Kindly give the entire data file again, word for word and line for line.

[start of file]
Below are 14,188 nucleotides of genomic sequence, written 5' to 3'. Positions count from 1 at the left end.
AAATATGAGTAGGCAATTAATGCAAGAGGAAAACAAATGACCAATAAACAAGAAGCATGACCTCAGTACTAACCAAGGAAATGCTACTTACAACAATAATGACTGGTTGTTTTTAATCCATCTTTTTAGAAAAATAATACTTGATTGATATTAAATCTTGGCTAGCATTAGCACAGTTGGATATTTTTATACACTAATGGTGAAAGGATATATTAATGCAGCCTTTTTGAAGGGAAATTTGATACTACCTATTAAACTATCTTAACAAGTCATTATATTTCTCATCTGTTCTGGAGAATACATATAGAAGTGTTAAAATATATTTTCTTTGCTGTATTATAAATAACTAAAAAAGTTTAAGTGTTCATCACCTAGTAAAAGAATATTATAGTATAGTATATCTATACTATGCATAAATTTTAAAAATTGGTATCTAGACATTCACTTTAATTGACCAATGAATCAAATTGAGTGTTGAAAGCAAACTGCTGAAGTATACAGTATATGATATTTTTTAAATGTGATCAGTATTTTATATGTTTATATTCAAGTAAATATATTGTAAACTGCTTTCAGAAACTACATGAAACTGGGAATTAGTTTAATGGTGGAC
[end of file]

Below are 14,188 nucleotides of genomic sequence, written 5' to 3'. Positions count from 1 at the left end.
AAATATGAGTAGGCAATTAATGCAAGAGGAAAACAAATGACCAATAAACAAGAAGCATGACCTCAGTACTAACCAAGGAAATGCTACTTACAACAATAATGACTGGTTGTTTTTAATCCATCTTTTTAGAAAAATAATACTTGATTGATATTAAATCTTGGCTAGCATTAGCACAGTTGGATATTTTTATACACTAATGGTGAAAGGATATATTAATGCAGCCTTTTTGAAGGGAAATTTGATACTACCTATTAAACTATCTTAACAAGTCATTATATTTCTCATCTGTTCTGGAGAATACATATAGAAGTGTTAAAATATATTTTCTTTGCTGTATTATAAATAACTAAAAAAGTTTAAGTGTTCATCACCTAGTAAAAGAATATTATAGTATAGTATATCTATACTATGCATAAATTTTAAAAATTGGTATCTAGACATTCACTTTAATTGACCAATGAATCAAATTGAGTGTTGAAAGCAAACTGCTGAAGTATACAGTATATGATATTTTTTAAATGTGATCAGTATTTTATATGTTTATATTCAAGTAAATATATTGTAAACTGCTTTCAGAAACTACATGAAACTGGGAATTAGTTTAATGGTGGAC